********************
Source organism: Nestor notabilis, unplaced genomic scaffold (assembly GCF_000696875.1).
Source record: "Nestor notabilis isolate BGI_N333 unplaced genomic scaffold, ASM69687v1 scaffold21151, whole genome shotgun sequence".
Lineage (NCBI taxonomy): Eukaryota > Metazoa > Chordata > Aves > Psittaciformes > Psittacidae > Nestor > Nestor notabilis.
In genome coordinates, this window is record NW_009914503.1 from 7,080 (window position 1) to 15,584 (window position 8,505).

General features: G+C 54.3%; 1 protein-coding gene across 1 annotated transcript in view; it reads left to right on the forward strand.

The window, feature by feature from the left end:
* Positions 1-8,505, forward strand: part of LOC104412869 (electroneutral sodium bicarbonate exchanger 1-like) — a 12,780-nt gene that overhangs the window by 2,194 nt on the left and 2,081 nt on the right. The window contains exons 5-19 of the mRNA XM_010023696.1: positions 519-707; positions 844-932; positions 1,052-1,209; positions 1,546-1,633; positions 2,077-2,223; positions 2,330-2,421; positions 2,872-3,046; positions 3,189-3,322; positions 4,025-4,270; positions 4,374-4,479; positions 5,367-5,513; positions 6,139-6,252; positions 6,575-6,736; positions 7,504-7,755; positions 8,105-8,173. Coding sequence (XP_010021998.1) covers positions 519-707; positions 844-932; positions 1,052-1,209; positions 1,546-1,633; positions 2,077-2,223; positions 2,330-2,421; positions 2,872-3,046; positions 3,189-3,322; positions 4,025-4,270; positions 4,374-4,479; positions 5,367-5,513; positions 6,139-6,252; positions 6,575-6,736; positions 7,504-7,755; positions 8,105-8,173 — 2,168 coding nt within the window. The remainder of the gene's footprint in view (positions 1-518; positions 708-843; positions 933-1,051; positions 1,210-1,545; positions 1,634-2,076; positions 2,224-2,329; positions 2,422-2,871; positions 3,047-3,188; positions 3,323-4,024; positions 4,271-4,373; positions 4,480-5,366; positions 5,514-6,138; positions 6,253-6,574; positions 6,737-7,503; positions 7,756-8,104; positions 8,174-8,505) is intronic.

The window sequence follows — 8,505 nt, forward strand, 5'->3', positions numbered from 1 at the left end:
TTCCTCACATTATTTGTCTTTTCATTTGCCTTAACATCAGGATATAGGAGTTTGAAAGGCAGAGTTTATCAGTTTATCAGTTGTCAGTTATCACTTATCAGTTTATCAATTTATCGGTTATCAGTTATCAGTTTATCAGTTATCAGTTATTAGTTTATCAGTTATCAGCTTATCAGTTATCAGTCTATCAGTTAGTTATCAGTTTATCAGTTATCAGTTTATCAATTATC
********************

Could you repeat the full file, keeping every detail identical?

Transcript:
Source organism: Nestor notabilis, unplaced genomic scaffold (assembly GCF_000696875.1).
Source record: "Nestor notabilis isolate BGI_N333 unplaced genomic scaffold, ASM69687v1 scaffold21151, whole genome shotgun sequence".
Lineage (NCBI taxonomy): Eukaryota > Metazoa > Chordata > Aves > Psittaciformes > Psittacidae > Nestor > Nestor notabilis.
In genome coordinates, this window is record NW_009914503.1 from 7,080 (window position 1) to 15,584 (window position 8,505).

General features: G+C 54.3%; 1 protein-coding gene across 1 annotated transcript in view; it reads left to right on the forward strand.

The window, feature by feature from the left end:
* Positions 1-8,505, forward strand: part of LOC104412869 (electroneutral sodium bicarbonate exchanger 1-like) — a 12,780-nt gene that overhangs the window by 2,194 nt on the left and 2,081 nt on the right. The window contains exons 5-19 of the mRNA XM_010023696.1: positions 519-707; positions 844-932; positions 1,052-1,209; positions 1,546-1,633; positions 2,077-2,223; positions 2,330-2,421; positions 2,872-3,046; positions 3,189-3,322; positions 4,025-4,270; positions 4,374-4,479; positions 5,367-5,513; positions 6,139-6,252; positions 6,575-6,736; positions 7,504-7,755; positions 8,105-8,173. Coding sequence (XP_010021998.1) covers positions 519-707; positions 844-932; positions 1,052-1,209; positions 1,546-1,633; positions 2,077-2,223; positions 2,330-2,421; positions 2,872-3,046; positions 3,189-3,322; positions 4,025-4,270; positions 4,374-4,479; positions 5,367-5,513; positions 6,139-6,252; positions 6,575-6,736; positions 7,504-7,755; positions 8,105-8,173 — 2,168 coding nt within the window. The remainder of the gene's footprint in view (positions 1-518; positions 708-843; positions 933-1,051; positions 1,210-1,545; positions 1,634-2,076; positions 2,224-2,329; positions 2,422-2,871; positions 3,047-3,188; positions 3,323-4,024; positions 4,271-4,373; positions 4,480-5,366; positions 5,514-6,138; positions 6,253-6,574; positions 6,737-7,503; positions 7,756-8,104; positions 8,174-8,505) is intronic.

The window sequence follows — 8,505 nt, forward strand, 5'->3', positions numbered from 1 at the left end:
TTCCTCACATTATTTGTCTTTTCATTTGCCTTAACATCAGGATATAGGAGTTTGAAAGGCAGAGTTTATCAGTTTATCAGTTGTCAGTTATCACTTATCAGTTTATCAATTTATCGGTTATCAGTTATCAGTTTATCAGTTATCAGTTATTAGTTTATCAGTTATCAGCTTATCAGTTATCAGTCTATCAGTTAGTTATCAGTTTATCAGTTATCAGTTTATCAATTATC